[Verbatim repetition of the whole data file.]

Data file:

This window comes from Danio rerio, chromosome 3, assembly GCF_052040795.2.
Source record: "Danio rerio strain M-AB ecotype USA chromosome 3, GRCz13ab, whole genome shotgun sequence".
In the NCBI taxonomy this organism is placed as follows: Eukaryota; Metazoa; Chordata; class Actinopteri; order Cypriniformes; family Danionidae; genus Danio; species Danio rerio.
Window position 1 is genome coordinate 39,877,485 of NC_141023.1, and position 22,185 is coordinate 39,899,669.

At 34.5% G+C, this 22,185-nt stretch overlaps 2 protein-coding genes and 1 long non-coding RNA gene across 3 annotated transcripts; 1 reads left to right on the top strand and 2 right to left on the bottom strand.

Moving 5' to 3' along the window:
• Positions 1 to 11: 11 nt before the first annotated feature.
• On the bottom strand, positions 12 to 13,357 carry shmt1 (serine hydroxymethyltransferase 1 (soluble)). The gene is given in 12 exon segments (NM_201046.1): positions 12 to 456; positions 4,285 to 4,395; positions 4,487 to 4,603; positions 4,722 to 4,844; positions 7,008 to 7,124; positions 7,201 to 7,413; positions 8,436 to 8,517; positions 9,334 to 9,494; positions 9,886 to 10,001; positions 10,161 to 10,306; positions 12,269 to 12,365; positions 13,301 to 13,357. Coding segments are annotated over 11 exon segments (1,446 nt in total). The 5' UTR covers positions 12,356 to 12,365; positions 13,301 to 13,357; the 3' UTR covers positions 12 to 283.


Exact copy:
This window comes from Danio rerio, chromosome 3, assembly GCF_052040795.2.
Source record: "Danio rerio strain M-AB ecotype USA chromosome 3, GRCz13ab, whole genome shotgun sequence".
In the NCBI taxonomy this organism is placed as follows: Eukaryota; Metazoa; Chordata; class Actinopteri; order Cypriniformes; family Danionidae; genus Danio; species Danio rerio.
Window position 1 is genome coordinate 39,877,485 of NC_141023.1, and position 22,185 is coordinate 39,899,669.

At 34.5% G+C, this 22,185-nt stretch overlaps 2 protein-coding genes and 1 long non-coding RNA gene across 3 annotated transcripts; 1 reads left to right on the top strand and 2 right to left on the bottom strand.

Moving 5' to 3' along the window:
• Positions 1 to 11: 11 nt before the first annotated feature.
• On the bottom strand, positions 12 to 13,357 carry shmt1 (serine hydroxymethyltransferase 1 (soluble)). The gene is given in 12 exon segments (NM_201046.1): positions 12 to 456; positions 4,285 to 4,395; positions 4,487 to 4,603; positions 4,722 to 4,844; positions 7,008 to 7,124; positions 7,201 to 7,413; positions 8,436 to 8,517; positions 9,334 to 9,494; positions 9,886 to 10,001; positions 10,161 to 10,306; positions 12,269 to 12,365; positions 13,301 to 13,357. Coding segments are annotated over 11 exon segments (1,446 nt in total). The 5' UTR covers positions 12,356 to 12,365; positions 13,301 to 13,357; the 3' UTR covers positions 12 to 283.